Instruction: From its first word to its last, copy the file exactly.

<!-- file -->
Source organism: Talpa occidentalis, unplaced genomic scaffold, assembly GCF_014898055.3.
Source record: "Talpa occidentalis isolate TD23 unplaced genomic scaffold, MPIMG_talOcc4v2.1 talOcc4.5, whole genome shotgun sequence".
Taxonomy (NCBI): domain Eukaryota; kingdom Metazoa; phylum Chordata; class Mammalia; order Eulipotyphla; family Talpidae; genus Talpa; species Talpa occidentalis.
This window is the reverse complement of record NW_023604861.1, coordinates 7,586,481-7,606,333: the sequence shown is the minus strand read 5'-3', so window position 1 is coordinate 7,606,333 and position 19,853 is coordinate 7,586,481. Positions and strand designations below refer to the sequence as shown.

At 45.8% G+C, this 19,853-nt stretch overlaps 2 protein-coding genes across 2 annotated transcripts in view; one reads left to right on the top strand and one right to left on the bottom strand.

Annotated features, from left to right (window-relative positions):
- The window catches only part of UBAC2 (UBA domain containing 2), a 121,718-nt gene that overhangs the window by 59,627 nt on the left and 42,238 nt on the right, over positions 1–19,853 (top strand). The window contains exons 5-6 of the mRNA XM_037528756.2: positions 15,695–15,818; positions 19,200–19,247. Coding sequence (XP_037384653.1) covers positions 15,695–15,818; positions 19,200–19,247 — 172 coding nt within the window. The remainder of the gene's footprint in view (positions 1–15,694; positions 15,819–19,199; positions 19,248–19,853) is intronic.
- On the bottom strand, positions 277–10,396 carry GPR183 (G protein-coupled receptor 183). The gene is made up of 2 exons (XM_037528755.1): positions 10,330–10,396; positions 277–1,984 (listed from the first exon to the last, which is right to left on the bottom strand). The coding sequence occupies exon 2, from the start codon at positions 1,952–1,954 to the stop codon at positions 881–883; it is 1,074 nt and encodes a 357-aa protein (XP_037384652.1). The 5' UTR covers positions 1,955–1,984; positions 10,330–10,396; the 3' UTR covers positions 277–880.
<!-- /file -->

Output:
Source organism: Talpa occidentalis, unplaced genomic scaffold, assembly GCF_014898055.3.
Source record: "Talpa occidentalis isolate TD23 unplaced genomic scaffold, MPIMG_talOcc4v2.1 talOcc4.5, whole genome shotgun sequence".
Taxonomy (NCBI): domain Eukaryota; kingdom Metazoa; phylum Chordata; class Mammalia; order Eulipotyphla; family Talpidae; genus Talpa; species Talpa occidentalis.
This window is the reverse complement of record NW_023604861.1, coordinates 7,586,481-7,606,333: the sequence shown is the minus strand read 5'-3', so window position 1 is coordinate 7,606,333 and position 19,853 is coordinate 7,586,481. Positions and strand designations below refer to the sequence as shown.

At 45.8% G+C, this 19,853-nt stretch overlaps 2 protein-coding genes across 2 annotated transcripts in view; one reads left to right on the top strand and one right to left on the bottom strand.

Annotated features, from left to right (window-relative positions):
- The window catches only part of UBAC2 (UBA domain containing 2), a 121,718-nt gene that overhangs the window by 59,627 nt on the left and 42,238 nt on the right, over positions 1–19,853 (top strand). The window contains exons 5-6 of the mRNA XM_037528756.2: positions 15,695–15,818; positions 19,200–19,247. Coding sequence (XP_037384653.1) covers positions 15,695–15,818; positions 19,200–19,247 — 172 coding nt within the window. The remainder of the gene's footprint in view (positions 1–15,694; positions 15,819–19,199; positions 19,248–19,853) is intronic.
- On the bottom strand, positions 277–10,396 carry GPR183 (G protein-coupled receptor 183). The gene is made up of 2 exons (XM_037528755.1): positions 10,330–10,396; positions 277–1,984 (listed from the first exon to the last, which is right to left on the bottom strand). The coding sequence occupies exon 2, from the start codon at positions 1,952–1,954 to the stop codon at positions 881–883; it is 1,074 nt and encodes a 357-aa protein (XP_037384652.1). The 5' UTR covers positions 1,955–1,984; positions 10,330–10,396; the 3' UTR covers positions 277–880.